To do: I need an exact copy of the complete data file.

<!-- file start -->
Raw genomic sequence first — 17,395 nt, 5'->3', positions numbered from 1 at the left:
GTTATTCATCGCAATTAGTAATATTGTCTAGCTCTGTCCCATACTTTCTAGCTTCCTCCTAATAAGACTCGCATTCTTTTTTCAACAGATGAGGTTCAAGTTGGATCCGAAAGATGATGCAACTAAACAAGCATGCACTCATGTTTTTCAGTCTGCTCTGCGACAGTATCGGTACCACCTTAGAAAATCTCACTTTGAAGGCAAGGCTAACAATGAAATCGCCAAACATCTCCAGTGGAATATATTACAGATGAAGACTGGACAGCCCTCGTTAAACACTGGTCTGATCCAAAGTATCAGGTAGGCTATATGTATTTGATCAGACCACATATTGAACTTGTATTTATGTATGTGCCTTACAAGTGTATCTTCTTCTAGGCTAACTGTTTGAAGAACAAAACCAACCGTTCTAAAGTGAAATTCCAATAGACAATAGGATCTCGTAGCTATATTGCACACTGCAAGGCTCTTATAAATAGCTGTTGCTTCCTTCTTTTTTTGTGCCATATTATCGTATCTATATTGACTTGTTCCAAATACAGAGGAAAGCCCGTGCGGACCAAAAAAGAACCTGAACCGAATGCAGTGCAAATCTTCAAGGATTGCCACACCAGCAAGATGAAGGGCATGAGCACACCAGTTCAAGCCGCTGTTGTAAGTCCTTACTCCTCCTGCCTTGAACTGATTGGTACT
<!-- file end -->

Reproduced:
Raw genomic sequence first — 17,395 nt, 5'->3', positions numbered from 1 at the left:
GTTATTCATCGCAATTAGTAATATTGTCTAGCTCTGTCCCATACTTTCTAGCTTCCTCCTAATAAGACTCGCATTCTTTTTTCAACAGATGAGGTTCAAGTTGGATCCGAAAGATGATGCAACTAAACAAGCATGCACTCATGTTTTTCAGTCTGCTCTGCGACAGTATCGGTACCACCTTAGAAAATCTCACTTTGAAGGCAAGGCTAACAATGAAATCGCCAAACATCTCCAGTGGAATATATTACAGATGAAGACTGGACAGCCCTCGTTAAACACTGGTCTGATCCAAAGTATCAGGTAGGCTATATGTATTTGATCAGACCACATATTGAACTTGTATTTATGTATGTGCCTTACAAGTGTATCTTCTTCTAGGCTAACTGTTTGAAGAACAAAACCAACCGTTCTAAAGTGAAATTCCAATAGACAATAGGATCTCGTAGCTATATTGCACACTGCAAGGCTCTTATAAATAGCTGTTGCTTCCTTCTTTTTTTGTGCCATATTATCGTATCTATATTGACTTGTTCCAAATACAGAGGAAAGCCCGTGCGGACCAAAAAAGAACCTGAACCGAATGCAGTGCAAATCTTCAAGGATTGCCACACCAGCAAGATGAAGGGCATGAGCACACCAGTTCAAGCCGCTGTTGTAAGTCCTTACTCCTCCTGCCTTGAACTGATTGGTACT